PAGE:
A trial looking at chemotherapy followed by chemotherapy and radiotherapy together for locally advanced cervical cancer (CXII)

Cancer type:

Cervical cancer

Status:

Results

Phase:

Phase 2

This trial tried to find out if chemotherapy followed by chemotherapy and radiotherapy together improved treatment for women with locally advanced cancer of the cervix (cervical cancer).

More about this trial

If it can’t be removed with surgery, doctors usually treat cervical cancer with chemotherapy and radiotherapy at the same time. This is called chemoradiation.

Early research had shown that giving chemotherapy on its own before chemoradiation may be helpful. But doctors weren’t sure how well this would work. All treatments have side effects and it is important that people don’t have extra treatments they don’t need.

In this trial, women with locally advanced cervical cancer had chemotherapy followed by chemoradiation. The aim of the trial was to find out if the extra chemotherapy was useful. And to find out more about the side effects of this new combination of treatment.

Summary of results

The trial team found that having chemotherapy before chemoradiation was possible and useful for women with locally advanced cervical cancer.

This was a phase 2 trial. It recruited 46 women with locally advanced cervical cancer. Everyone had paclitaxel and carboplatin chemotherapy before having cisplatin and radiotherapy (chemoradiation).

The trial team were able to look at how well cervical cancer responded to initial chemotherapy in 44 women. They found that

  • In 2 women there was no sign of cancer – complete response Open a glossary item
  • In 30 women the cancer had shrunk – partial response Open a glossary item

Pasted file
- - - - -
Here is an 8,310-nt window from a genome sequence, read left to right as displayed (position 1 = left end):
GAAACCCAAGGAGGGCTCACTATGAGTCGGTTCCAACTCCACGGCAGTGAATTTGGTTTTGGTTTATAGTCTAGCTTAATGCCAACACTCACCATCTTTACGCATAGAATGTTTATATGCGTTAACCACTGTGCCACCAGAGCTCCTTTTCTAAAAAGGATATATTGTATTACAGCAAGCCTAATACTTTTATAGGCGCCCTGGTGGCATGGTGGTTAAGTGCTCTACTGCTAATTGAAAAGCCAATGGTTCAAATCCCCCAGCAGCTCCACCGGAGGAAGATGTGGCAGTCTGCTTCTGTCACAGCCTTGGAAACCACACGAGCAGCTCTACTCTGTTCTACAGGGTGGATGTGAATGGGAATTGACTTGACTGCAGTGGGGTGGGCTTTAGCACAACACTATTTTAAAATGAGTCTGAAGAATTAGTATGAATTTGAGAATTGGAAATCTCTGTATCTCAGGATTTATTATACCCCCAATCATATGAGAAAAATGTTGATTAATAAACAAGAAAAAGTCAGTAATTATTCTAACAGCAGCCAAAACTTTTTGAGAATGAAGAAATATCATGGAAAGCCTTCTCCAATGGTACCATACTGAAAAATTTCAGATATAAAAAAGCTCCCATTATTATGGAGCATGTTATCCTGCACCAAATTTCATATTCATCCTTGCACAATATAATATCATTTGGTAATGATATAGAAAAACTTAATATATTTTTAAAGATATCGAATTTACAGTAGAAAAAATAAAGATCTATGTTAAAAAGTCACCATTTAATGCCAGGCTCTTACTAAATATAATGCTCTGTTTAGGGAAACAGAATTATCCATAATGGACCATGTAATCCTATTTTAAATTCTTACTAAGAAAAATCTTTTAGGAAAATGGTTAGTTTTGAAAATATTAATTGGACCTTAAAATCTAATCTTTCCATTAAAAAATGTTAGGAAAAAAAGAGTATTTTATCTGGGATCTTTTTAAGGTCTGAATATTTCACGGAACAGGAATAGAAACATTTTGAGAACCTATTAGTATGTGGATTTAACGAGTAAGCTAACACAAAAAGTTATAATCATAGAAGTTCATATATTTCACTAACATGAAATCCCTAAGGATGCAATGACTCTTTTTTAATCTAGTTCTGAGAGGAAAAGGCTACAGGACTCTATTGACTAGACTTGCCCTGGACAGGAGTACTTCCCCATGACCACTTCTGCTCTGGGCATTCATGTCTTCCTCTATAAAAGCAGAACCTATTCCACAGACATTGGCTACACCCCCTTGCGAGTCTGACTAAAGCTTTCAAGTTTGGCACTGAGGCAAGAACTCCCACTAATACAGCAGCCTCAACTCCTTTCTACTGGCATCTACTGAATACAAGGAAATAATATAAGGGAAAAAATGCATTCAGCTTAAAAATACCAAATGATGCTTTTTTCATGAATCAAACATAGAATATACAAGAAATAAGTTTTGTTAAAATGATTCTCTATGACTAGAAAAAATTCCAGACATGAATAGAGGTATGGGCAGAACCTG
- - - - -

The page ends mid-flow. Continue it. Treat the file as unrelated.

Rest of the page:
• In 10 women the cancer had stayed the same size – stable disease Open a glossary item
  • In 2 women the cancer had got worse

3 months after completing all their treatment (chemotherapy and chemoradiation), the trial team were able to look at how well the cervical cancer had responded in 43 women. They found that

  • In 29 women there was no sign of cancer
  • In 10 women the cancer had shrunk
  • In 2 women their cancer had stayed the same
  • In 2 women the cancer had got worse

At 3 and 5 years after treatment, the trial team found that about 7 out of every 10 women (70%) were still alive and free of cancer.

Overall the worst side effect from treatment was a drop in blood cells causing an increased risk of infection, bruising and bleeding. Other side effects reported included feeling and being sick, diarrhoea and constipation.

The trial team concluded that treating cervical cancer with chemotherapy followed by chemoradiation was possible and useful. They have used the results of this trial to design a bigger, international phase 3 trial to find out how useful this combination of treatment is for cervical cancer.

We have based this summary on information from the team who ran the trial. The information they sent us has been reviewed by independent specialists (peer reviewed Open a glossary item) and published in a medical journal. The figures we quote above were provided by the trial team. We have not analysed the data ourselves.

Recruitment start:

Recruitment end:

How to join a clinical trial

Please note: In order to join a trial you will need to discuss it with your doctor, unless otherwise specified.

Please note - unless we state otherwise in the summary, you need to talk to your doctor about joining a trial.

Chief Investigator

Dr Mary McCormack

Supported by

Bristol-Myers Squibb
Cancer Research UK & UCL Cancer Trials Centre
NIHR Clinical Research Network: Cancer
NIHR University College London Hospitals Biomedical Research Centre
University College London (UCL)

Questions about cancer? Contact our information nurses

Freephone 0808 800 4040

Last review date

CRUK internal database number:

668

Please note - unless we state otherwise in the summary, you need to talk to your doctor about joining a trial.

Charlie took part in a trial to try new treatments

A picture of Charlie

“I think it’s really important that people keep signing up to these type of trials to push research forward.”

Last reviewed:

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